Informal Logic 33 (1):1-21 (2013)

David Botting
De La Salle University (PhD)
The lack of a theory of relevance in the current state of the art of informal logic has often been considered regrettable, a gap that must be filled before the Relevance-Sufficiency-Acceptability model can be considered complete. I wish to challenge this view. A theory of relevance is neither desirable nor possible. Informal logic can get by perfectly well, and has been doing so far, with relevance judgments that are by nature unanalysable and intuitive. Criticism of theories of relevance, for example in Woods , is deflated
Keywords No keywords specified (fix it)
Categories (categorize this paper)
Edit this record
Mark as duplicate
Export citation
Find it on Scholar
Request removal from index
Revision history

Download options

PhilArchive copy

Upload a copy of this paper     Check publisher's policy     Papers currently archived: 53,548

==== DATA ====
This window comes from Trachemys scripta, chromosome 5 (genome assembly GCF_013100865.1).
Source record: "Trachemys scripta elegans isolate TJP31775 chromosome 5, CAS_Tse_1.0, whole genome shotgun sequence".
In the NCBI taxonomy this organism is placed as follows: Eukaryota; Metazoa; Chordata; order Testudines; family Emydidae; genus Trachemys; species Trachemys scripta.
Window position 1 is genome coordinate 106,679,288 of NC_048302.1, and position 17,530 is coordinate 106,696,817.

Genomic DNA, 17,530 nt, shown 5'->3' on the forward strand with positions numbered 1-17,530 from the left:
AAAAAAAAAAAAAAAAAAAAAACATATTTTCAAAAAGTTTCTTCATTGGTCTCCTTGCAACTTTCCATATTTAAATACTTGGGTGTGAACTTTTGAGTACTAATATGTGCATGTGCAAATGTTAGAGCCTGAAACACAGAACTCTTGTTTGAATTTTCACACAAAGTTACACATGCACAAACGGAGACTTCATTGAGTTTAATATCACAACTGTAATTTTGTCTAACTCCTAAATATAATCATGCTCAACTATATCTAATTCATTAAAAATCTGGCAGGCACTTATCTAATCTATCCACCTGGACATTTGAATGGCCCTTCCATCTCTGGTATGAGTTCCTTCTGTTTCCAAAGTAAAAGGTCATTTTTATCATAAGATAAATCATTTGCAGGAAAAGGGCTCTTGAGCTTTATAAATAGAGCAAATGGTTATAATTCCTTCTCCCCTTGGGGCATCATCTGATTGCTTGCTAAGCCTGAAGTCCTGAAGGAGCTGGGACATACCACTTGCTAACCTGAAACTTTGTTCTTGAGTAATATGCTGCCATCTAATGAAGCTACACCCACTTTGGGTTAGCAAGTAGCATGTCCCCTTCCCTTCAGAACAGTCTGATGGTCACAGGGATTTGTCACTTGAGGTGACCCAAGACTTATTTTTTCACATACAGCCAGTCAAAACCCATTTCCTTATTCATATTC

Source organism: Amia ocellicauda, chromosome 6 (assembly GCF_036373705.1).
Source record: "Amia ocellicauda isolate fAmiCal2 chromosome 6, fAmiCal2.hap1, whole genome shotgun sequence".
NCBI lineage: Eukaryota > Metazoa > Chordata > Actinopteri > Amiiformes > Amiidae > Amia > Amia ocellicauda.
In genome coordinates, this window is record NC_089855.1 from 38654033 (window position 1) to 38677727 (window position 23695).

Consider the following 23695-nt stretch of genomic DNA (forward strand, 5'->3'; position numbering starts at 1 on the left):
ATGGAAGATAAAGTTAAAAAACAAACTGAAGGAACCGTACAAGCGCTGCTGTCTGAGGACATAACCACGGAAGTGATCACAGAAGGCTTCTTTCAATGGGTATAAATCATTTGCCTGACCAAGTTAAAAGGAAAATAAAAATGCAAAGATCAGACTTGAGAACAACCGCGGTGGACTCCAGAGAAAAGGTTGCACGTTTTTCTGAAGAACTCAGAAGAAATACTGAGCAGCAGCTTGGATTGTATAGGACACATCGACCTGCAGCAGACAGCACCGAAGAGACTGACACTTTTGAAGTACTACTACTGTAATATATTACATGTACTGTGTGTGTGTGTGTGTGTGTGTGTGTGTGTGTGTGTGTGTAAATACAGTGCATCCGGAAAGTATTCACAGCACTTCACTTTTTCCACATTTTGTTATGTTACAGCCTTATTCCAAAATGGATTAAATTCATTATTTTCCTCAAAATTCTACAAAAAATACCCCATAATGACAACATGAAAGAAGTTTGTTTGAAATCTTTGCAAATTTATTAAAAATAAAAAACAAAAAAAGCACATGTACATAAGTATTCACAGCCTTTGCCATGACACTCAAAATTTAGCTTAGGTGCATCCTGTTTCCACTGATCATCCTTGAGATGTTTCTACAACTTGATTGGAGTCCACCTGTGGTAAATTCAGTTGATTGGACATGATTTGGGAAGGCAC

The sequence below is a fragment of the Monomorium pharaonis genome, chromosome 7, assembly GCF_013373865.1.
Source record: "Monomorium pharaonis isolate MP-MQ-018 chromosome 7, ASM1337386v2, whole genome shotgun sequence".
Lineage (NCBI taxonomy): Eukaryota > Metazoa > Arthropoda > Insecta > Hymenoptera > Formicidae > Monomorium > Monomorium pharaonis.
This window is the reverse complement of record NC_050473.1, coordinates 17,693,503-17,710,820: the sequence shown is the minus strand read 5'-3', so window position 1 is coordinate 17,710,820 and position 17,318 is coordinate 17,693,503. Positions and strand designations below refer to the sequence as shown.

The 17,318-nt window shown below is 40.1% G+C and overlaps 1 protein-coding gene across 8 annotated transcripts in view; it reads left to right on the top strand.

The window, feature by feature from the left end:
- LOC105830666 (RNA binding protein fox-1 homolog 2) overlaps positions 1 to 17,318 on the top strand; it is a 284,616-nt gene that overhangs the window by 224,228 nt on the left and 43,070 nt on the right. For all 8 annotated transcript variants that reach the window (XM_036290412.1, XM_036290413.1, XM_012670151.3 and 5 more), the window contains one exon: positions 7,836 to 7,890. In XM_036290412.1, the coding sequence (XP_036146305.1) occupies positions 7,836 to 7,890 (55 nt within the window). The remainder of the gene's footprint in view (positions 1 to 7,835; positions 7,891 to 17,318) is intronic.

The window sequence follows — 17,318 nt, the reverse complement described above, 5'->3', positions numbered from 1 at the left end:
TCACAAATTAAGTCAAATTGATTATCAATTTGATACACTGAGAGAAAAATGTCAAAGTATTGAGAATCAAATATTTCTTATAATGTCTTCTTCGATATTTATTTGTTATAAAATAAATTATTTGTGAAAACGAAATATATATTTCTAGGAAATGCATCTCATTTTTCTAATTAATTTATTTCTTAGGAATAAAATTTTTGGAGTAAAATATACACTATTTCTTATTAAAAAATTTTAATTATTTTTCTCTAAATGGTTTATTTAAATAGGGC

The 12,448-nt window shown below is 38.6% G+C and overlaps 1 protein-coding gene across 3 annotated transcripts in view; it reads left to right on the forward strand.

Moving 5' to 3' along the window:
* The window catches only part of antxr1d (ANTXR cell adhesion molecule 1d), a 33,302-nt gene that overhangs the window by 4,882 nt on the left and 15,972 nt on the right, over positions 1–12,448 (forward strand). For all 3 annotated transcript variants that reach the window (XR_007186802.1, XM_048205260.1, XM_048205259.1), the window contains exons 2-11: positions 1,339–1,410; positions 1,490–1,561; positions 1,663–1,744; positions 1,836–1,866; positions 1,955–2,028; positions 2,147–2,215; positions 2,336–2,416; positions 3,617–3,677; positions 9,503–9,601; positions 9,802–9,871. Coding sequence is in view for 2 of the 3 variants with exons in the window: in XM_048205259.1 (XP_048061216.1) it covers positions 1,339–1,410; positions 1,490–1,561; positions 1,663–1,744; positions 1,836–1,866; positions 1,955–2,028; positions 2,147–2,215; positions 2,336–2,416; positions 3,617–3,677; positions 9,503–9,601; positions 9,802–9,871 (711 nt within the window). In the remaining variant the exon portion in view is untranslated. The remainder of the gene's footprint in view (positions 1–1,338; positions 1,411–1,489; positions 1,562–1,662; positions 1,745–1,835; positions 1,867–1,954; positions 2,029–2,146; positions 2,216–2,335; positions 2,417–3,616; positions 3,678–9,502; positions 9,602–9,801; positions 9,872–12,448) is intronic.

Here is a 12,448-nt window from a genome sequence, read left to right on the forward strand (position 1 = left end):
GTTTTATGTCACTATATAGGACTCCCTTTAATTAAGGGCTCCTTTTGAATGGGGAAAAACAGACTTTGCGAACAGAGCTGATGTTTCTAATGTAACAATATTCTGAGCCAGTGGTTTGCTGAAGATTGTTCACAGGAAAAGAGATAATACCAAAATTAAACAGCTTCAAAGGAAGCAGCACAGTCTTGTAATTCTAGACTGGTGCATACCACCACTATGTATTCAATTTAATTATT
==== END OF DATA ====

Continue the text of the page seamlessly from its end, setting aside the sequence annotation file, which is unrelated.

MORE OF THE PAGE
Through your library

References found in this work BETA

Informal Logic: A Pragmatic Approach.Douglas Walton - 2008 - Cambridge University Press.
Can 'Big' Questions Be Begged?David Botting - 2011 - Argumentation 25 (1):23-36.
Inference Claims.David Hitchcock - 2011 - Informal Logic 31 (3):191-229.
Relevance.David Hitchcock - 1992 - Argumentation 6 (2):251-270.
Premissary Relevance.J. Anthony Blair - 1992 - Argumentation 6 (2):203-217.

View all 8 references / Add more references

Citations of this work BETA

Trust, Relevance, and Arguments.Fabio Paglieri & Cristiano Castelfranchi - 2014 - Argument and Computation 5 (2-3):216-236.
Johnson and the Soundness Doctrine.David Botting - 2016 - Argumentation 30 (4):501-525.

Add more citations

Similar books and articles


Added to PP index

Total views
56 ( #169,867 of 2,348,323 )

Recent downloads (6 months)
3 ( #237,531 of 2,348,323 )

How can I increase my downloads?


My notes